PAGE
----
Cold and flu season

It's cold and flu season, are you prepared?

The cold and flu season is well entirely here, and we have all the top tips for you and your family to stay protected and be prepared for these winter months and the illness they bring. By being prepared and looking after your and your family’s health you minimise the risk of getting sick or the potential severity and duration of any winter illnesses.

The flu (influenza) is a viral infection very easily spreading from person to person through touch and in the air which is why it is so transmissible. Most people who get the flu recover within a week or two, but it can cause serious illness in some people. Vaccination against the flu is the most recommended protection for the illness, however, there are many other preventative methods you can implement if you’re not wanting or cannot get the flu jab.

There are several key points to remember about the flu such as the flu can be confused with the common cold but the flu is generally much worse than a cold with symptoms coming on suddenly and requiring bed rest. Influenza can cause serious complications and death in young children, the elderly, pregnant women or people who suffer from long term health conditions. The flu is extremely infectious and easily transmissible so washing hands, and wearing masks when appropriate can help to keep you and your family protected against the flu. The recommended protection by health professionals is the flu vaccination. Influenza is caused by a virus so antibiotics do not work to treat the flu.

How to tell and what to do if you or a member of your family contracts influenza? There are many products you can get from your local pharmacy to elevate cold and flu symptoms.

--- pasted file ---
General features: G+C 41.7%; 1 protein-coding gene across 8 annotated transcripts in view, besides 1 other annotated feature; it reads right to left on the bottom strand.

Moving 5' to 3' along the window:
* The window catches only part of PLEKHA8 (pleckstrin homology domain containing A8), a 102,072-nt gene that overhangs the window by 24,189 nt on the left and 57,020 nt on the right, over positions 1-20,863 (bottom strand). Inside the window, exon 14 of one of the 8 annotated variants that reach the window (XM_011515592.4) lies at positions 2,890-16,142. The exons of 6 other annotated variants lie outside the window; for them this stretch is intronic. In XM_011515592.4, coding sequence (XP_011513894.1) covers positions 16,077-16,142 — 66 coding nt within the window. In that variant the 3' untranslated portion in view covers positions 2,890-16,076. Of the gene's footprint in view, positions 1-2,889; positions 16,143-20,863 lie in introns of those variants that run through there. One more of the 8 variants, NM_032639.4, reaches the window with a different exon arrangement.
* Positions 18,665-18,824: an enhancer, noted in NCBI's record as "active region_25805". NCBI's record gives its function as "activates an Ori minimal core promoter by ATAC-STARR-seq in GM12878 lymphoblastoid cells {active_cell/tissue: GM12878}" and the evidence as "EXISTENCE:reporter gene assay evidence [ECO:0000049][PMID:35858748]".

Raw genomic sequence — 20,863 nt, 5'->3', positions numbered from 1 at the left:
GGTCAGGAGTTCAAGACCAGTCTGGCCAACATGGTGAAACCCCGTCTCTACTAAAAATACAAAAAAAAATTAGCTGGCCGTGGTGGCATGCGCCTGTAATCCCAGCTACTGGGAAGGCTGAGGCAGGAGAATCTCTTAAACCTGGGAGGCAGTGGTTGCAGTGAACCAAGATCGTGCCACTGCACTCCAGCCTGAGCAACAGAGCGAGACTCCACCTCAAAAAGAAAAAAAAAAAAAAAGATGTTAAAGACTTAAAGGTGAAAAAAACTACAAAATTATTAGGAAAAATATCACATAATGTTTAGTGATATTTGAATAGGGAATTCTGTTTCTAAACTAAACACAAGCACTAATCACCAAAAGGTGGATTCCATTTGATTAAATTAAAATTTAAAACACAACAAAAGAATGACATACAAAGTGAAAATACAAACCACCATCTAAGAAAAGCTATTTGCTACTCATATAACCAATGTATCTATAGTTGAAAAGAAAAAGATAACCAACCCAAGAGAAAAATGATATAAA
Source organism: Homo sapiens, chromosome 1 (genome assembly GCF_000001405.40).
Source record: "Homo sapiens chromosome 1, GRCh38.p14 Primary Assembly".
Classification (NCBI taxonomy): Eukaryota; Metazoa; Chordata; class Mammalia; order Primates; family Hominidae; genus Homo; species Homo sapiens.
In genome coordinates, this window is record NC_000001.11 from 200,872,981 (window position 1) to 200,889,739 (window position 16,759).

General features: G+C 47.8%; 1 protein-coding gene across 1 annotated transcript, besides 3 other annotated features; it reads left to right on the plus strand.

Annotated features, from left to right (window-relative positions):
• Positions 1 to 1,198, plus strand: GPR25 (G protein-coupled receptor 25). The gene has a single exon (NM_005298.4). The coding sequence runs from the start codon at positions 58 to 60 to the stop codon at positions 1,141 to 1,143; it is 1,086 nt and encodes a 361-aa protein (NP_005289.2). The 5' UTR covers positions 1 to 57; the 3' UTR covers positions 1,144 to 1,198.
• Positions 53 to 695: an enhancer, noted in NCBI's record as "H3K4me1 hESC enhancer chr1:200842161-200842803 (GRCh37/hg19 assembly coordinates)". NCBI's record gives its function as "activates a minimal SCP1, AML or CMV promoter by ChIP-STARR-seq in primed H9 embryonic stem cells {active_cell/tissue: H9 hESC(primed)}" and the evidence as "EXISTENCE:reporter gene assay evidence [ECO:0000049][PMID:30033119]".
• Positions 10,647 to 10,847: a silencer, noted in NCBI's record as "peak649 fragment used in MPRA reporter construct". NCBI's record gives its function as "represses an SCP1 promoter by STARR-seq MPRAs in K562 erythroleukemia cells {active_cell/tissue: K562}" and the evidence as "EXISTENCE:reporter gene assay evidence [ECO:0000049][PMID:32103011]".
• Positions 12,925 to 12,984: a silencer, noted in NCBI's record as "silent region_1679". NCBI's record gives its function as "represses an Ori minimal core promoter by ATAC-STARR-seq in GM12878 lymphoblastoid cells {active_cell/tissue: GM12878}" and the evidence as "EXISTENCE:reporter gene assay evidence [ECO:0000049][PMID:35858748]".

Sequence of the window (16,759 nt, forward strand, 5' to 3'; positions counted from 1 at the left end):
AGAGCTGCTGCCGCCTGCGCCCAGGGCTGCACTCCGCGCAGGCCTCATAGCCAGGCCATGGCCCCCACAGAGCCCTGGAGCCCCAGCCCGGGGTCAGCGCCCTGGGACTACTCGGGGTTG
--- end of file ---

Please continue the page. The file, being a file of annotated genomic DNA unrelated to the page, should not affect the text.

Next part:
See below for Influenza symptoms:

  • muscle or body aches
  • fever (a temperature of 38°C or higher)
  • chills
  • headache
  • sore throat
  • cough
  • runny or stuffy nose
  • stomach upset, vomiting, diarrhoea


People who do get symptoms can come on suddenly which usually means that they are too sick to work, play sport or do any strenuous activity. Symptoms will usually last a week or two, but it may take some time before the person infected feels fully recovered again.

The best thing you can do while sick with the flu is to rest and hydrate. Stay home from work or school or any social events until you are well so as to not further spread the virus.

Other things you can do are listed below:

  • keep hydrated to replace fluids you lose because of fever and sweating
  • drink mainly water and avoid tea, coffee and alcohol as they dry you out even more
  • gargle saltwater to soothe a sore throat or dry cough
  • use a damp cloth to cool your forehead and limbs
  • shower or bathe regularly and keep bedding clean and dry


Because antibiotics do not work you can use paracetamol or ibuprofen to help relieve fevers, body aches, and headaches. Your local community pharmacist can help you with further advice about what products are recommended such as throat sprays, gargles, lozenges, targeted pain relief medication and options for children.